Posted by Todd Smith
Have you ever met someone for the first time who hardly looked you in your eyes, said the standard nice to meet you greeting without any authenticity behind their words and couldn’t remember your name five seconds later? What impression did this person make on you? Would it have required any more time or effort to make eye contact, offer a genuine smile and give a friendly greeting such as “it’s very nice to meet you Bob?” The answer is obviously no but the first impressions created by the two greetings would be different as night and day.
In Dale Carnegie’s timeless book How to Win Friends and Influence People he wrote, “If you want to win friends, make it a point to remember them. If you remember my name, you pay me a subtle compliment; you indicate that I have made an impression on you. Remember my name and you add to my feeling of importance.”
Techniques and Tips
When you greet people, regardless if it’s the first or the tenth time, make it a point of saying their names in your initial greeting. For example, “It’s a pleasure to meet you Sharon,” or “Jim, it’s great to see you again.” And then when the conversation concludes, use their name again. “Jim, I really enjoyed our time together,” or “Sharon, it was a real pleasure getting to know you.” Remembering someone’s name is a difficult skill to master but if you make it part of your daily routine, you will stand out from the crowd in the personal and business relationships.
Ron White, memory expert and sales trainer, recommends you create images for people’s names because people remember faces and not names. For example, Tom=tomcat; Steve=stove. Ron is the 2009 United States Memory Champion. He holds the record for the most digits memorized in five minutes (167 consecutive digits) and the record for the fastest to memorize a deck of cards (1 minute and 27 seconds). To learn more about Ron’s memory techniques, visit his site at http://www.ronwhitetraining.com.
Here are my top tips for remembering people’s names:
Make it a priority to remember people’s names. The only way you will be consistent is if remembering people’s names is important to you.
Make a habit of repeating people’s names when meeting them for the first time. If you will make this a routine, you will be forced to pay attention to their names when they are introduced to you.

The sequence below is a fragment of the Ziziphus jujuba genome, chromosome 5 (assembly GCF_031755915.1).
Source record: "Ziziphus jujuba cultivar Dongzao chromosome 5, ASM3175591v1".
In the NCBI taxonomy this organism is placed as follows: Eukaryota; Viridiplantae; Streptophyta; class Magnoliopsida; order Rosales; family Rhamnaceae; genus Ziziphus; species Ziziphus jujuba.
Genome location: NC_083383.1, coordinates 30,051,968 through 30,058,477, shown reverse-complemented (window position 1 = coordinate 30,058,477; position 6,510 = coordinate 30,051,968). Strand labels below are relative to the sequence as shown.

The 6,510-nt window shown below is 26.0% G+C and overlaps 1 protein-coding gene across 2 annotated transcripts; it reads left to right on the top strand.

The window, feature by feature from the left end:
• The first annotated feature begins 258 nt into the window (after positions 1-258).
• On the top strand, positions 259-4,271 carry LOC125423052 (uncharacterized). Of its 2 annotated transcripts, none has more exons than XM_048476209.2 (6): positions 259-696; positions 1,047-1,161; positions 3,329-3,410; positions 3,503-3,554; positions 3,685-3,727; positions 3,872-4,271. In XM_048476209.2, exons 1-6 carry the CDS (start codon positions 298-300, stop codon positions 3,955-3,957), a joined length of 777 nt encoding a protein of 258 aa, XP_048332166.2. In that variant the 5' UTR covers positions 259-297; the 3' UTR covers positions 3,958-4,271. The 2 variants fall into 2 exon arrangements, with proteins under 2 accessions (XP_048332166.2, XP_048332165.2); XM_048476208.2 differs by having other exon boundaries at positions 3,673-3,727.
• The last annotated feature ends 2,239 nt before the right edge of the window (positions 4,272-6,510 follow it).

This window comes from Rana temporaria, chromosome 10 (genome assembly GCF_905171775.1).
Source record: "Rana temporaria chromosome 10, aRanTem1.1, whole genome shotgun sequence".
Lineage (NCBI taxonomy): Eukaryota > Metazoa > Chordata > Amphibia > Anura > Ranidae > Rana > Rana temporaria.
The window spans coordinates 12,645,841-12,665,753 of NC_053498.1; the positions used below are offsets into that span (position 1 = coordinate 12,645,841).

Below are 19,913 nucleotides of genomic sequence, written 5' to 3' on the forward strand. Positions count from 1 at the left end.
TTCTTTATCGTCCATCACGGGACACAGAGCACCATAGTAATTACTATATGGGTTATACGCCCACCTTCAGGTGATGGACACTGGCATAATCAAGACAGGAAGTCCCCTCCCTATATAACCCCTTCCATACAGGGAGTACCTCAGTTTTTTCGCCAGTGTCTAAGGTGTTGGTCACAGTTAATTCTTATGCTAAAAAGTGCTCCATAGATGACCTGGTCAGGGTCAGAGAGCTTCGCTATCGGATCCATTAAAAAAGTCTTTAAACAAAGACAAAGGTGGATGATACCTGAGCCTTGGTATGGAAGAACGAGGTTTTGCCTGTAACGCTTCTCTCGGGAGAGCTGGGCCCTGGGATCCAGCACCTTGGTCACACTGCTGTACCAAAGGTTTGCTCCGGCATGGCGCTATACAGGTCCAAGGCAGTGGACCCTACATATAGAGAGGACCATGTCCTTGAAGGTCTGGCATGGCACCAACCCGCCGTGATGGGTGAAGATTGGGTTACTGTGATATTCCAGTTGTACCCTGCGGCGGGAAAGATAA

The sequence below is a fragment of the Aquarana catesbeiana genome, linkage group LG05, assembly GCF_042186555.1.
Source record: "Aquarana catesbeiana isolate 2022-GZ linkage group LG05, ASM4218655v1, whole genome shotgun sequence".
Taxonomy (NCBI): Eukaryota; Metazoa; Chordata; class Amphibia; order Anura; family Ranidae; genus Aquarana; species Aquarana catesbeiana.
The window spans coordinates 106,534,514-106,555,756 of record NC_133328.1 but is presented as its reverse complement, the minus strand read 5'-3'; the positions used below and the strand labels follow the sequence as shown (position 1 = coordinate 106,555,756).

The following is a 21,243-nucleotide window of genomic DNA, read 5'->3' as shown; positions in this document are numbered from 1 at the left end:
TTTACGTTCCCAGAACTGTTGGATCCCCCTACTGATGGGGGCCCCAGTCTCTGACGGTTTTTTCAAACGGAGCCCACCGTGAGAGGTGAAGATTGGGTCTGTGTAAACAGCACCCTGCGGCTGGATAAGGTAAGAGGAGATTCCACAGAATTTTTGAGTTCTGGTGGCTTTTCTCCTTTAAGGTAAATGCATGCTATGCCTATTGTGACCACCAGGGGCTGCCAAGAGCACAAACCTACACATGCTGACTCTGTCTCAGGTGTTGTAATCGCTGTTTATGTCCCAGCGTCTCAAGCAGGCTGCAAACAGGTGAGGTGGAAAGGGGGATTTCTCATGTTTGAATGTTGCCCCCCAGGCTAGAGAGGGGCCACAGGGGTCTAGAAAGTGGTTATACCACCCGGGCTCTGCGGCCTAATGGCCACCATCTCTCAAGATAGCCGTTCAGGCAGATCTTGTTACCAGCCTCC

Upon hearing the name, repeat it to yourself several times.
Try to think of someone else with the same name. As I repeat people’s names in my mind I try to think of someone else with the same name and then make the connection between the two people.
When “meeting” people over the phone, I immediately write down their name.
If you don’t understand the pronunciation of someone’s name, kindly ask the person to repeat it. If you still don’t understand, ask how it is spelled and then try to say it. People with hard to pronounce names are accustomed to people mispronouncing them and will appreciate those who show an interest in getting it right.
Here is my challenge to you. Start today to be intentional about remembering people’s names. Use all the tips I have outlined but start with the easiest one. Repeat the name at both the beginning of the conversation and at the end. This is one of those little things that make a big impression on people.
If you have any follow up thoughts, ideas or tips about remembering names, please share them in the comments section below this post.
Remember, you can achieve anything in life that is important to you if you will focus on the little things that matter.
Building Rapport, Communication, Likability, Personal Brand, Relationships, Respect
Todd Smith is a successful entrepreneur of 34 years and founder of Little Things Matter. To receive Todd’s lessons, subscribe here. All Todd’s lessons are also available on iTunes as downloadable podcasts.
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